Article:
• i. the secularist ( materalist );
    ii. the religionist ( orthodox Muslim ) ; or
    iii.the modernist ( liberal Muslim )

"The reason is obvious: Pakistan as a country has yet to find its place in the world, and Jinnah was its founder. Logically, we assume that if we can reach a consensus on Jinnah's thought, then we can also reslove the long standing question of what kind of state Pakistan was meant to be, and thus how it should develop today. Pakistanis are tired of self-serving politicians, landlordism, nepotism, the rise of religious fundamentalism, corruption, economic instability & the same predictable cycle between incompetent bureaucratic [regimes] and military regimes. Hence, for Pakistanis more than any one else, the debate over Jinnah is a highly emotive subject, and at its heart is a battle of ideas. Pakistanis are really trying to work out something much bigger than just Jinnah's place in history, They are trying to find their own historical identity as well."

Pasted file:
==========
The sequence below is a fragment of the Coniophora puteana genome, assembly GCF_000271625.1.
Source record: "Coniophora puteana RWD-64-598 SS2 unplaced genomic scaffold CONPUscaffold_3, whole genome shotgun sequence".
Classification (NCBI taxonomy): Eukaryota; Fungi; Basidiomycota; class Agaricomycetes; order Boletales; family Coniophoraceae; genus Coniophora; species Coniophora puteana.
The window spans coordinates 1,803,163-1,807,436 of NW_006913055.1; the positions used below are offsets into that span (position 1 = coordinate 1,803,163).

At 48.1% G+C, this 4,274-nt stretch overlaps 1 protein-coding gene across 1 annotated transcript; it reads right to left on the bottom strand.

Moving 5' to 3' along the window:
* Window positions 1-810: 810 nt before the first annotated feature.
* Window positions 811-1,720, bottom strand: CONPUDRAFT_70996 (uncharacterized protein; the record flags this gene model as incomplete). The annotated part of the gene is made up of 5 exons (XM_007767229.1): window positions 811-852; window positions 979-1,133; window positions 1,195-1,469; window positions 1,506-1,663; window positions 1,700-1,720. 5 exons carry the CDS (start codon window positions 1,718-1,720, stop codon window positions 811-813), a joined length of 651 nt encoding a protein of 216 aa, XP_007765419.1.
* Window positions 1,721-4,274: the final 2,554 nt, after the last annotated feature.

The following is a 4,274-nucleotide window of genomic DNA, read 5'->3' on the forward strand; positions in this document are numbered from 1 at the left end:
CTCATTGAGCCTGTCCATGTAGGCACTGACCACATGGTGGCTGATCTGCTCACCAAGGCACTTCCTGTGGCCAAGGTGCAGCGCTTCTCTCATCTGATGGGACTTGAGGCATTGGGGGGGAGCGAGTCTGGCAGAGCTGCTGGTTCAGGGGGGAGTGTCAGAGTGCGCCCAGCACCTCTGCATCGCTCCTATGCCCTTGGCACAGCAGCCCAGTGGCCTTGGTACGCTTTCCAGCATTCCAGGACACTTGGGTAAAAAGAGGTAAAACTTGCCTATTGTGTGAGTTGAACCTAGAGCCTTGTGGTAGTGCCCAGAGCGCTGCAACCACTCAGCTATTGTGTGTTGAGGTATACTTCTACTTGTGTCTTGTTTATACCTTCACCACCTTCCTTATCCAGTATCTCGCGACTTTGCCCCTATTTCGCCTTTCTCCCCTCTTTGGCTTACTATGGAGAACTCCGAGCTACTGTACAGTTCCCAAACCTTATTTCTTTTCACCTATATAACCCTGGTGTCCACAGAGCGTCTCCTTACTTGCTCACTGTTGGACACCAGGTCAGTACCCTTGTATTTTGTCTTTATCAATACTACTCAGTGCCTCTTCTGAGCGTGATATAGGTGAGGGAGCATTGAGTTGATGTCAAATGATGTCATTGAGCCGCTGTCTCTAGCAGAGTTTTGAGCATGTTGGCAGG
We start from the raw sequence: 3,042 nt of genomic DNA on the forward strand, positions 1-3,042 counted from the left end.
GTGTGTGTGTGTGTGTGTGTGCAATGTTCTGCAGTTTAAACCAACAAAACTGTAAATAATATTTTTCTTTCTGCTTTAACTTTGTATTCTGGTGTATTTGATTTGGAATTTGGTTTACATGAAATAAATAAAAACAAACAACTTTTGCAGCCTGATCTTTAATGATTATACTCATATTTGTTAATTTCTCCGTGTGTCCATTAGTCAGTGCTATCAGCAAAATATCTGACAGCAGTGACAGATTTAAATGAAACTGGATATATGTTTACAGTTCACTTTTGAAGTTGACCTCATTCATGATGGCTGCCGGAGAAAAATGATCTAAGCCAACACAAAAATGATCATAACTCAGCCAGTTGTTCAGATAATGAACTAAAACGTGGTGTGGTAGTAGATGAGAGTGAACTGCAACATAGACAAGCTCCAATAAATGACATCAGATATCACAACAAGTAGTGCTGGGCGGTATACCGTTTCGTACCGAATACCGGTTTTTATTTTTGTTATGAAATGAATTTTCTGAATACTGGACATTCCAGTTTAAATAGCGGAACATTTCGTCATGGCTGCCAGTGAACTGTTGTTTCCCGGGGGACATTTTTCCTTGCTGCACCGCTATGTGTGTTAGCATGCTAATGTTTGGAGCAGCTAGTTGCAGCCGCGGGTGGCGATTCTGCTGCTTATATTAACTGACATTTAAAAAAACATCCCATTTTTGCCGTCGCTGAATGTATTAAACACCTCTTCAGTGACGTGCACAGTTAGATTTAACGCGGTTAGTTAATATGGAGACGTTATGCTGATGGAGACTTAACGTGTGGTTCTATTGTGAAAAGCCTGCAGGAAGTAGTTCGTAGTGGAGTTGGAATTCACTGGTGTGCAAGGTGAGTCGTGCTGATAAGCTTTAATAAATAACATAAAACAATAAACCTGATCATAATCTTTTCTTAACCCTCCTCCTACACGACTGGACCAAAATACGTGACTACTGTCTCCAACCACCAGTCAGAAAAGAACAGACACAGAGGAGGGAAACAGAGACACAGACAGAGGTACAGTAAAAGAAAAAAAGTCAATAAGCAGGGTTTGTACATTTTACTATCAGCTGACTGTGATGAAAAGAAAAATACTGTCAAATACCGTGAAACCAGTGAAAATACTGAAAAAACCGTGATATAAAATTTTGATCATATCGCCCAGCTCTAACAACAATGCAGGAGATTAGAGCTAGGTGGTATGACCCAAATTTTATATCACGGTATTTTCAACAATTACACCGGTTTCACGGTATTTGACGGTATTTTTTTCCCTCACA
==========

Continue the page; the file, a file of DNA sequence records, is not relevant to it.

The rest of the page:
Nobody would place Jinnah in the religionist category which implies theocracy and it also leads to sectarianism. Jinnah was a liberal Muslim and hence he was a secularist also, but he was not a secularist of a materialist type and his secularism and liberalism and pluralism emanated from his spiritual values of Freedom, Equality, Justice, Fairplay
and Brotherhood which are also the universal principles of Islam. He believed in one Supreme God and one mankind without any distinction of high and low and without any discrimination among human beings on the basis of religion, caste, creed, race or colour. All are equal citzens in the world-polity under the stewardship and supervision of one God.

it should be noted that "secularism" has got two broad meanings - one is secularist, i.e. materialist, dealing with the profane world only which is considered to be without spiritual basis or without any spirtual element. The other meaning of secularism is neutralism of the State towards all religion and therefore it will not adopt any particular religion as state religion. But, it does not mean that the state will not adopt the humanist values of freedom Equality and Justice. On the contrary, a Muslim majority state particularly guided by Jinnah and Iqbal must adopt these humanist values, because in Islam as envisaged in the Quran requires that State and Society must try to imbibe these values (of Freedom, Equality, Justice, Secularism and Brotherhood) not only in thought but lso in social practice. But, it has not been done so, which is a real tragedy.